By Dave Thompson, CWO (ret’d)
On the 26th of June 2010 tragedy struck the Canadian Task Force in Afghanistan. While supporting operations, a Bison wheeled ambulance struck an Improvised Explosive Device (IED) killing both medics, the crew commander, and the driver. Shortly after this tragic incident, the task force commander, General J. Vance, ordered that no Bison ambulances would be allowed “outside the wire”. But support of those operations needed to continue; the only way forward was to put the medics back into an armoured tracked vehicle, in this case, a Tracked Light Armoured Vehicle (T-LAV), an updated variant of the M113 Armoured Personal Carrier (APC).
The National Support Element (NSE) Maintenance Company was tasked with getting this done. This was not a small effort, especially in a theatre of war where T-LAVs were all allocated to units or going through an in-theatre upgrade by a Technical Assistance Visit team.
This was a directive from the task force commander with a “no fail” direction, so the following individuals developed a strategy to accomplish the highly important, time-sensitive task: Maj M. Cole, Officer Commanding NSE Maintenance, with MWO R. Clements, Equipment Technical Sergeant Major, WO D. Thompson, Ancillary Platoon Commander, WO S. Slominski, Material Section In-Charge, WO G. Whittaker, Vehicle Platoon Commander.
WO Slominski and his Material Technicians (Mat Techs) took the lead on converting at least seven T-LAVs into ambulances. They were assisted by two vehicle technicians. In an “all-hands-on” approach, the Mat Section was broken into two teams led by MCpl R. Stewart and MCpl A. O’Hara, working twelve-hour days and night shifts respectively. Converting the T-LAV into an ambulance required the teams to consult with medics in order to understand the minimum requirements necessary to provide life saving measures. Thus, Sgt Hart, a medic from the field hospital, along a with a fully kitted Bison ambulance, came into the Mat Section. After consultations between Sgt Hart and WO Thompson, WO Slominski, and MCpl Stewart, the medical requirements were incorporated, and the conversion programme was set in motion.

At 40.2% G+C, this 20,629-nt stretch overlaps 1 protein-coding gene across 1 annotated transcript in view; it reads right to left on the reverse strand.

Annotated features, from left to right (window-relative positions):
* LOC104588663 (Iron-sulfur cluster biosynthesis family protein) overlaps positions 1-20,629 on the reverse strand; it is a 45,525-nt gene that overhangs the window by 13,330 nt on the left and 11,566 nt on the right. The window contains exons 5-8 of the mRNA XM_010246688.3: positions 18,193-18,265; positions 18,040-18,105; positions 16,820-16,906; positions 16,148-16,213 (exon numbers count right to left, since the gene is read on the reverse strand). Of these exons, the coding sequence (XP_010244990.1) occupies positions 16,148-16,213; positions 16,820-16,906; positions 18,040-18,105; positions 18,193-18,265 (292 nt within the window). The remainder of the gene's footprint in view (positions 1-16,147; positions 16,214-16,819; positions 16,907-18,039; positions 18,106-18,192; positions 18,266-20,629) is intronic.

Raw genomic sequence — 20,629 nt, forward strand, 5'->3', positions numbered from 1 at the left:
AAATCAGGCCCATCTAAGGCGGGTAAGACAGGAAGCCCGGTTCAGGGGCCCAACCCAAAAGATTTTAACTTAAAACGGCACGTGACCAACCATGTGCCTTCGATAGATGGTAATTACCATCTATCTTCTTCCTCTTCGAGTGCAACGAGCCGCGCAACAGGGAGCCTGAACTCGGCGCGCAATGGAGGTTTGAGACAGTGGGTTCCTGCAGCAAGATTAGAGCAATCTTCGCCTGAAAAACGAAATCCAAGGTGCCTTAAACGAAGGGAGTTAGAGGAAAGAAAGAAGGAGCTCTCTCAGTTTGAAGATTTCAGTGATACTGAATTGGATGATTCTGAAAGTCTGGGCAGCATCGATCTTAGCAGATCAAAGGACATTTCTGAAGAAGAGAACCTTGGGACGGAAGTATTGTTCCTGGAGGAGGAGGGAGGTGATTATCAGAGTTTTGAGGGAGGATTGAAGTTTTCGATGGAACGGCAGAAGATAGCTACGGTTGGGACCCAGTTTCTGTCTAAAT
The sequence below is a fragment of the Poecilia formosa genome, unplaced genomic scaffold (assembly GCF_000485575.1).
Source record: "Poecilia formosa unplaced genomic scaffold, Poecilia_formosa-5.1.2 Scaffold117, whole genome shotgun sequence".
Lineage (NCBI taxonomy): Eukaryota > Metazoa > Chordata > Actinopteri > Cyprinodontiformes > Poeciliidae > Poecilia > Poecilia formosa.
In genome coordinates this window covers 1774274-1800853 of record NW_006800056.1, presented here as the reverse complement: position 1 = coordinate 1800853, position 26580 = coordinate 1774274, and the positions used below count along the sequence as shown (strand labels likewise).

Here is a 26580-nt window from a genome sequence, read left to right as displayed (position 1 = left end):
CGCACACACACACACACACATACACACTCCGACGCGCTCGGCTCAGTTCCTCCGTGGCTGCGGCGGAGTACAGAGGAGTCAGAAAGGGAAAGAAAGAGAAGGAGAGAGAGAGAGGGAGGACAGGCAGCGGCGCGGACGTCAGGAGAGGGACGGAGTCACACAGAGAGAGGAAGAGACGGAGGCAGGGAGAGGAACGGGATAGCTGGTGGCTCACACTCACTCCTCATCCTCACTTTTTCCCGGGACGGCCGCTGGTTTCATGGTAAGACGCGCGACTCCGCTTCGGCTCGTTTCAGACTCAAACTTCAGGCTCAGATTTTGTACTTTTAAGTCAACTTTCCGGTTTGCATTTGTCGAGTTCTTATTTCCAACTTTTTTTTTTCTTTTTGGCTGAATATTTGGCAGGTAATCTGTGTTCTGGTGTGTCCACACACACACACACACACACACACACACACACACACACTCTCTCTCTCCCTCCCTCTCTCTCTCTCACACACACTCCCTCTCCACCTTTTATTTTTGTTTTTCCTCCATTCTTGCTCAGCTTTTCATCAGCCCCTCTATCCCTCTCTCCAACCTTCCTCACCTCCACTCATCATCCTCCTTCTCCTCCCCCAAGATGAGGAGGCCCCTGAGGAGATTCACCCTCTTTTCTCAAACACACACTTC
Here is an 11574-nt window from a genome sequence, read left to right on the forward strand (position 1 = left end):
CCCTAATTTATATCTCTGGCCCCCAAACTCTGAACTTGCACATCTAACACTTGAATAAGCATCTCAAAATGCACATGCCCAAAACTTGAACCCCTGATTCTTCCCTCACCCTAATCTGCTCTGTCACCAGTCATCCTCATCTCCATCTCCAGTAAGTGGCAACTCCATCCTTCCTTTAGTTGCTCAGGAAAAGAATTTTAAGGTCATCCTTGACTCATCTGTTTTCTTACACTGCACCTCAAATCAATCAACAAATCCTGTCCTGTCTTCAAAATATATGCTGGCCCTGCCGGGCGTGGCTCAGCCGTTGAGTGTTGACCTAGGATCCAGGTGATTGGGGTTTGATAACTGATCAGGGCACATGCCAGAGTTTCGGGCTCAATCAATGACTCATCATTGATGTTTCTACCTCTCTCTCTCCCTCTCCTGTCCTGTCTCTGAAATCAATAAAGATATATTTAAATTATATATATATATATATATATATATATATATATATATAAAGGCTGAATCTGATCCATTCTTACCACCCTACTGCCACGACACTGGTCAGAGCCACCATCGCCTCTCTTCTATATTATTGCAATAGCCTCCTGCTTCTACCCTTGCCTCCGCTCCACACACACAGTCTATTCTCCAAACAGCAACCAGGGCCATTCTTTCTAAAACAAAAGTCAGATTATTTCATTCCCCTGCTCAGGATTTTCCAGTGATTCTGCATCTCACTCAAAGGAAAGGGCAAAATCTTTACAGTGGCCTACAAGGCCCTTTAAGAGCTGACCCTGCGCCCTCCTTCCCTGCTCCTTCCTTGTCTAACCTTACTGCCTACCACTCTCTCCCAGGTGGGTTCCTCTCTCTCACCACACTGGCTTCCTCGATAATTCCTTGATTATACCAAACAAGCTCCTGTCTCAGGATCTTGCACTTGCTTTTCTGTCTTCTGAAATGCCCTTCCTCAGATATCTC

The new design allowed for two stretchers to be placed one above the other on the right inside. This afforded the most available space and allowed easy ingress and egress from the back of the vehicle. To accomplish this, the team had to remove the right-side impact seats while leaving the impact seating actuating system. This would serve as the foundation for the brackets that would incorporate the stretcher framework.
They would also have to move some components of the Remote Weapons System, move wiring and brackets, and modify the ballistic blankets on the left and right sides to allow easier access to the medical gear that would now be placed behind them.
With the initial design concept completed, the team began to manufacture the necessary framework and brackets, modify the ballistic blankets, and reroute the wiring. Within two days the first prototype T-LAV ambulance was completed, and all designs, pictures, and pertinent information was emailed to Ottawa for approval. Within the week Maj Cole received approval to move forward with the conversions with only a few minor changes to the design.
With final approval and design in hand, the Mat Section assembled six additional T-LAV ambulance conversions kits. They also developed instructions for removing, recording, and stowing the removed T-LAV components and installing the kits. From approval to completion, the entire process took only three to four weeks.
The kits now had to be deployed. To ensure the least amount of downtime and to expedite the installation, they were boxed and sent out to the appropriate Forward Observation Posts. There, the Mat Techs installed them with assistance from the vehicle techs. Components removed from the T-LAVs were identified, tagged, and manifested for the specific vehicle they came from and were placed within individual “tri-wall” boxes for ease of identification.
Even though the Mat Section had completed their main task, they still needed to follow up with the medics themselves. This was a necessary and critical step in order to understand how effective and functional the conversion was. The medics made suggestions for minor improvements, but overall, the T-LAV ambulance was adequate and functional for the current needs of the medics in theatre.
“Overall intent is not to design the perfect Ambulance but to conduct a deliberate design review and modification of the TLAV Ambulances that were created in Afghanistan, in order to create seven MTVAs which are all internally consistent and repeatable / repairable.” – Statement of Requirements (27 Nov 2012)
Over the next four years, while the T-LAV ambulances continued to serve Canadian Medics in Afghanistan, Land Engineering Support Centre, the T-LAV Equipment Management Team, Director Land Requirements, Quality Engineering Test Establishment, and the CF Health Services in Ottawa along with 202 Workshop Depot in Montreal continued to improve on the work done by the Mat and Veh Techs of Task Force 1-10.
Their work led to the development of the new MTVA. To this day, Canadian Forces Medics engaged in the direct role of supporting operations are protected “under armour” in these innovative vehicles, including the newly designed Armoured Combat Support Vehicle.
Arte et Marte
All images used with permission.
Material for this story is drawn from the author’s knowledge as well as first-hand accounts from WO Slominski, MCpl Stewart and O’Hara.
Other information and images were drawn from materials produced by LESC / 202 Wksp, and QETE.
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